There is a lot of construction going on in the Netherlands. New shopping centers are springing up here and there. Old ones are modernized and renovated. This offers the retail trade, and therefore also franchise organisations, various opportunities, but also threats. In practice, it has recently become increasingly common that existing locations, as a result of new developments elsewhere, or restructuring of existing shopping centres, suddenly appear to be much less ‘in the loop’ than was initially the case. The other way around also occurs but, perhaps obvious, this is not always heard of on this side. 

First of all, in situations such as those described above, the responsibility of the franchisor comes into play with regard to any sales and result forecasts issued at the time for the benefit of the local franchisee and the market and location research carried out. In particular, the question then arises whether the franchisee could or should have known that the new developments in question would occur. If, all things considered, that is the case, this may lead to claims by the franchisee concerned against his or her franchisor, with any corresponding liabilities. It is of course also possible that the described new developments were really unforeseeable. In that case, but also, certainly in the first instance, open and clear communication between the parties is obvious, aimed at jointly creating a workable solution to the problem that has arisen.

Such a solution could be, corresponding to the feared loss of results, to reduce the operating costs of the company concerned. The first consideration for this is the rent to be paid by the franchisee. In situations such as those described above, the rent is often based on the status of the location in the old situation. If that status drops, then in principle, taking all interests into account, the rent must in principle be adjusted downwards. If no agreement can be reached with the (main) lessor on this matter, a course of action may be indicated in the Subdistrict Court. You can also choose to call in the Commercial Rent Advisory Committee (BHAC) in order to try to obtain a revaluation of the leased property with a corresponding rent reduction.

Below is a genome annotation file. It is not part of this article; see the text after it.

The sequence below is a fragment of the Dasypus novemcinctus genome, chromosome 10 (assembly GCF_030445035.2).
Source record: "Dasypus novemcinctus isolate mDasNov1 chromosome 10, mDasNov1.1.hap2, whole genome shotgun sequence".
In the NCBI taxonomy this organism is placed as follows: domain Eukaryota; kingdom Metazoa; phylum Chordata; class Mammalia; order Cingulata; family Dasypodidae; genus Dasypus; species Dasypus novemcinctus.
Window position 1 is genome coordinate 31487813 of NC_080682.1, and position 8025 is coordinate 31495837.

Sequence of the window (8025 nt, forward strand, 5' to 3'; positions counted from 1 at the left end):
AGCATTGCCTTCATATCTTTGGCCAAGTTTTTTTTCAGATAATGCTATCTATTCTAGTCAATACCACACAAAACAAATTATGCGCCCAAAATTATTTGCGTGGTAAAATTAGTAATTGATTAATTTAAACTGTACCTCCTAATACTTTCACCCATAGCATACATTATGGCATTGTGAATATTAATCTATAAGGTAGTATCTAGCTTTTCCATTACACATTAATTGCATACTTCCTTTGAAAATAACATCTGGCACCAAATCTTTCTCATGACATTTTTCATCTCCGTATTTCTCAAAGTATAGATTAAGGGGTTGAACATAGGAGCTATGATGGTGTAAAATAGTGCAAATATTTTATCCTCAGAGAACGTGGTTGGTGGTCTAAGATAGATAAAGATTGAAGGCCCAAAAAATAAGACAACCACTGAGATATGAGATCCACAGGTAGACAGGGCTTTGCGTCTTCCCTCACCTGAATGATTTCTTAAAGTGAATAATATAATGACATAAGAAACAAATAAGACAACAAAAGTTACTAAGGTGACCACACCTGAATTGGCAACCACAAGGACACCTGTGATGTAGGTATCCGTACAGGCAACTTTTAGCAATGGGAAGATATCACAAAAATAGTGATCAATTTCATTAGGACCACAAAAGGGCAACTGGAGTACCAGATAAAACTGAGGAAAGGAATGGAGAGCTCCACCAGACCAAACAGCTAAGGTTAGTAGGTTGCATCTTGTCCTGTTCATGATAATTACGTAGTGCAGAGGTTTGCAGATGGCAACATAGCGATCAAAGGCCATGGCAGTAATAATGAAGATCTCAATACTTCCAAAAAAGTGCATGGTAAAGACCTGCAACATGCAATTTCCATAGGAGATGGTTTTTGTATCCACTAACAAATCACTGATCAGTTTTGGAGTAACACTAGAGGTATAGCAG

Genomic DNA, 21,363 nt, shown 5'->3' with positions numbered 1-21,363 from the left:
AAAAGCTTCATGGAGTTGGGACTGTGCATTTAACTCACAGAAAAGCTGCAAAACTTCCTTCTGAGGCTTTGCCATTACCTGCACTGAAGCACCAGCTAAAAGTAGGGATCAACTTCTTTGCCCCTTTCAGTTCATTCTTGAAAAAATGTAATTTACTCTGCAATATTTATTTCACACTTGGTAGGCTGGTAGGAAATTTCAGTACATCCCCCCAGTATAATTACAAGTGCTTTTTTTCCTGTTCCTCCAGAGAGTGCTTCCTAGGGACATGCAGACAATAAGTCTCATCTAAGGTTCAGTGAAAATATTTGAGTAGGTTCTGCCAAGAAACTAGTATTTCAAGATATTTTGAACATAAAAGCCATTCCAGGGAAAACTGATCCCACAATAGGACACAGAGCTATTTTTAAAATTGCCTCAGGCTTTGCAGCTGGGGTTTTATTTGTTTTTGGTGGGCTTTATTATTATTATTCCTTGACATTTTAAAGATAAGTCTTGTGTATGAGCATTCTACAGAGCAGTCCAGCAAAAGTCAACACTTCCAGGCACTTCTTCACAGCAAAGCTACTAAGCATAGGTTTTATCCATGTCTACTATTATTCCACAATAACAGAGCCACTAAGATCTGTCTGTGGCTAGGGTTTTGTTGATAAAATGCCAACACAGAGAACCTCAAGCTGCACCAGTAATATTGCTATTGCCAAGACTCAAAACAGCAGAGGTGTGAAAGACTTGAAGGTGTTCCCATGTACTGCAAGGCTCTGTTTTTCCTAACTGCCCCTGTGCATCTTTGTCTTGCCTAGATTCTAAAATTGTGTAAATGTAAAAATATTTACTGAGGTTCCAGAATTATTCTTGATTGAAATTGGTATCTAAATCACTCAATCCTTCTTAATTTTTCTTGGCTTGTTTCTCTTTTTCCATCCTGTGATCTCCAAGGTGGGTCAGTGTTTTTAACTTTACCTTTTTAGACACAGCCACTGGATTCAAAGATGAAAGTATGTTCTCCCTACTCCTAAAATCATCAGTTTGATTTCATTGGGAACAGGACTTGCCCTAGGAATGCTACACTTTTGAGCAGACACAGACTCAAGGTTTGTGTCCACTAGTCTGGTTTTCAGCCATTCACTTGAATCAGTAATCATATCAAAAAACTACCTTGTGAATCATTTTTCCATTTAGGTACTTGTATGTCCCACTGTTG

A more radical option is relocation of the franchisee. A condition for this is, of course, that suitable replacement business space must be available. Here too, it is recommended that the franchisee and the franchisor jointly consider the possibilities in good consultation.
An intermediate solution that is sometimes chosen in practice is whether or not the franchisor temporarily supplements a rent reduction or otherwise compensates for the costs that can be influenced by the franchisor. In this context, however, care must be taken to ensure the independence of the franchisee concerned. An Implementing Agency and/or the tax authorities could at any time be of the opinion that such subsidy schemes undermine that independence too much, which creates the risk of a fictitious employment relationship. Careful consideration in advance in this context is therefore advisable.

Ludwig & Van Dam franchise attorneys, franchise legal advice

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